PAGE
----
Saturday, January 31, 2009

My 31 Year Old Friend

When thinking about bridging social capital I was pleased to realize that I do so. I have a couple of friends that are over 30 years old. Often times I feel like people focus too much on finding friends their own age when really you can have strong friendships with people of many different ages. We are all human beings and something as silly as how long we have inhabited the earth shouldn't keep us apart. In fact, by becoming friends with people of all ages we bring our world closer together because we begin to understand how and why people of different generations think what they do. A greater understanding of one another is created through diverse friendships therefore bringing about a better understanding of the world. In this interview I ask 31 year old Erin F. about social capital in her life.

When you were my age how socially active were you?

I wasn't very socially active because I had a hard time finding people like myself. I was very busy with school work and my college didn't really offer that many clubs or groups to be a part of. I was, however, part of the tennis team.

Are you apart of any clubs or groups now? Why or why not?

Yes, I belong to a tennis league but I don't really hang out with people outside of tennis. We don't really have any other interests in common other than tennis. I don't really search out clubs because I find group activities annoying. I work better on my own and have always been more of a home body. My older sister, on the other hand, is very social. She is always attending some sort of event and has a lot of friends. For me, I go for quality rather than quantity and would rather have 1-3 close friends.

How many hours a day do you spend watching t.v. or being online? Do you think this affects how socially active you are?

Probably 2-3 hours a day. A lot of computer activity is work stuff. I don't think it really affects me socially. Some people may see it as a way to avoid the outside world but I don't. Sometimes watching t.v. shows can actually give you something to talk about with your friends!

Do you know the names of your neighbors? How often do you see them?

I know the names of 1 of my neighbors. I think the last time I saw them was last spring. I do chat with them if I see them but our schedules are different so it doesn't really work out for me to see them. I am not really that outgoing when it comes to my neighbors.

Have you ever participated in a political event like a rally?

No, not a rally but I do vote.

Do you think being socially active was more important when you were a teenager than it is now?

Yeah, because I don't think people feel that it is as safe to do things like go outside and see your neighbors anymore. I think the generation right below me has less social skills because of the introduction of technology. I feel like your generation has a very indirect way of being social because of technology like cell phones where you can text message everything.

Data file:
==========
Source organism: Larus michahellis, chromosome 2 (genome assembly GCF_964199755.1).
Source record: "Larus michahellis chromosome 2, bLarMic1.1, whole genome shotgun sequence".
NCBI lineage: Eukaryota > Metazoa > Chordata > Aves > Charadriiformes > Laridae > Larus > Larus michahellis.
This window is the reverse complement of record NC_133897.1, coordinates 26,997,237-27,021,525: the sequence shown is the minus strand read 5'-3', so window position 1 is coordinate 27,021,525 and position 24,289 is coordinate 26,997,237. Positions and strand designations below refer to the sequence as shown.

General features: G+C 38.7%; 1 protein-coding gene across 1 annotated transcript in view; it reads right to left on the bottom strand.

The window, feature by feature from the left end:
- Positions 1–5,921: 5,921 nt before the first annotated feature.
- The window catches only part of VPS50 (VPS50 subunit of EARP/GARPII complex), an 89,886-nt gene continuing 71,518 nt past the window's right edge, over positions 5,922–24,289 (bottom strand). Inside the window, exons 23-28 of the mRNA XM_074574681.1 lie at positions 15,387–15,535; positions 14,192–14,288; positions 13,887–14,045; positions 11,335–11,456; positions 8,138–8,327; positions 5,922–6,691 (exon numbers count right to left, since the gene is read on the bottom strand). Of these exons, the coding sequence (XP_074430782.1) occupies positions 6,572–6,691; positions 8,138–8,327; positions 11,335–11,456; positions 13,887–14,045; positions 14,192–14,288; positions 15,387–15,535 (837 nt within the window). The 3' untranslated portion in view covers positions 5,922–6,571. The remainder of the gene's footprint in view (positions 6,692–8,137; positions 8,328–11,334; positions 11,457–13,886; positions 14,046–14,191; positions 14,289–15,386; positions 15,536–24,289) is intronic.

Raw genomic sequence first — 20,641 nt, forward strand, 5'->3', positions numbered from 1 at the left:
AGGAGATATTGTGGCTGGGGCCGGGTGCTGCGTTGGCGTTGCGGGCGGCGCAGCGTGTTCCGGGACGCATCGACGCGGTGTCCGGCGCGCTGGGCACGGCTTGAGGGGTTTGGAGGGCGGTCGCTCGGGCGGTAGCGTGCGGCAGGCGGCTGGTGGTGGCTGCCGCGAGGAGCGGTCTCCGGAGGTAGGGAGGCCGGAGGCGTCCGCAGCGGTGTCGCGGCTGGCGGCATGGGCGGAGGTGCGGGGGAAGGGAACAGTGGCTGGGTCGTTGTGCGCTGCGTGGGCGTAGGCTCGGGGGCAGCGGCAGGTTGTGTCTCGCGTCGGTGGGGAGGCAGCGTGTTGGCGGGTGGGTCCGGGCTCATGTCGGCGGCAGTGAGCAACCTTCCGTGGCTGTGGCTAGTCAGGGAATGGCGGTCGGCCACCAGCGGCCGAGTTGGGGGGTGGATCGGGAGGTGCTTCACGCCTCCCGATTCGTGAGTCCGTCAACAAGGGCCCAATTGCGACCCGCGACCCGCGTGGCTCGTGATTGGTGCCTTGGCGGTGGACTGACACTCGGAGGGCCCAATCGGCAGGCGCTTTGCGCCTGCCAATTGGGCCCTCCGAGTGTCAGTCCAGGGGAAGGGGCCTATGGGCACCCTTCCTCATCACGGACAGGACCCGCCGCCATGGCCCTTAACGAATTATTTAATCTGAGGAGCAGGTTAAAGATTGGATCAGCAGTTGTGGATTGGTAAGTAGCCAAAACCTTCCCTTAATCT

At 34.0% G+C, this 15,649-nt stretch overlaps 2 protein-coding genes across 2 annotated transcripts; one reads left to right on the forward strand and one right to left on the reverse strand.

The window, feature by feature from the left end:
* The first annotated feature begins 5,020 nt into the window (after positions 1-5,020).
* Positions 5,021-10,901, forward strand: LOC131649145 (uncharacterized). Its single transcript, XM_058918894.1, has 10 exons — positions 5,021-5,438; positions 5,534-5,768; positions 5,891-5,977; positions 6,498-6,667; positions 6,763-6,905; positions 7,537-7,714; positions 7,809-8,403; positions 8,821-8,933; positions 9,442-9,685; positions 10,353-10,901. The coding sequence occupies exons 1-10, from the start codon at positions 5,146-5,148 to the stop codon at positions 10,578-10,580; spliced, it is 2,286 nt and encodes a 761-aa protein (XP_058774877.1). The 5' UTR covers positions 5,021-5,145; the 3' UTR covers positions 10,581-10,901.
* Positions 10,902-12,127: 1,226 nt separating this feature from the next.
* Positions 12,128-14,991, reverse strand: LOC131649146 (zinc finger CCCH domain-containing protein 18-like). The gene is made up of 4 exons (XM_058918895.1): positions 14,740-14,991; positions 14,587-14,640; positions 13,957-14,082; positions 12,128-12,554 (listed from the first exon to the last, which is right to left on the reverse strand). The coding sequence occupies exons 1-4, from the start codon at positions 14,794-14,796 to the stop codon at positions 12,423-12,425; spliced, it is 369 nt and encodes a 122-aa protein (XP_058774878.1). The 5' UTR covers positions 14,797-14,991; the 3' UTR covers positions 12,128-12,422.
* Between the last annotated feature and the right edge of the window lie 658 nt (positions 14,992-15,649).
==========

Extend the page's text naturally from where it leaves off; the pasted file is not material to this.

How Much Would You Sell Your Right To Vote For?

For the most part it seems like everyone I interviewed was pretty enthusiastic about voting. The majority of people wouldn't sell their right to vote either because they think it is important to have a voice in our government or that it was fought too hard for to be sold. I think my data shows that there is definitely still hope for social capital in the U.S. If most people think that they should vote it means that we still feel a sense of importance about our nation as a whole. If people think voting is important, then the tradition and the idea of the voice of the people is still alive. As long as the right that we all share doesn't become worthless to us, I think we will at least have a satisfactory amount of social capital.
Very few people were selfish in their answers, which shows that we do care about one another. Even when people would sell their right to vote it was usually so that they could help other people.
I wouldn't sell my right to vote because I am not motivated by money.
I wouldn't sell it because voting is important.
I would sell it for as much as the national deficit at the time of the election without tax deductions. If I could get that much money I could serve a lot more people than the politician I'd choose.
No, I wouldn't sell my right to vote because it is a connection to every other American. It is a right we all have to change things together.
No, I wouldn't sell it because people had to work so hard to get the right to vote. We shouldn't take it for granted.
I wouldn't sell my right to vote because it is important to our citizenship.
No, I wouldn't sell my right to vote because it is a human right and I believe in the virtue and practice of human rights.
I wouldn't sell my right to vote because it is too important.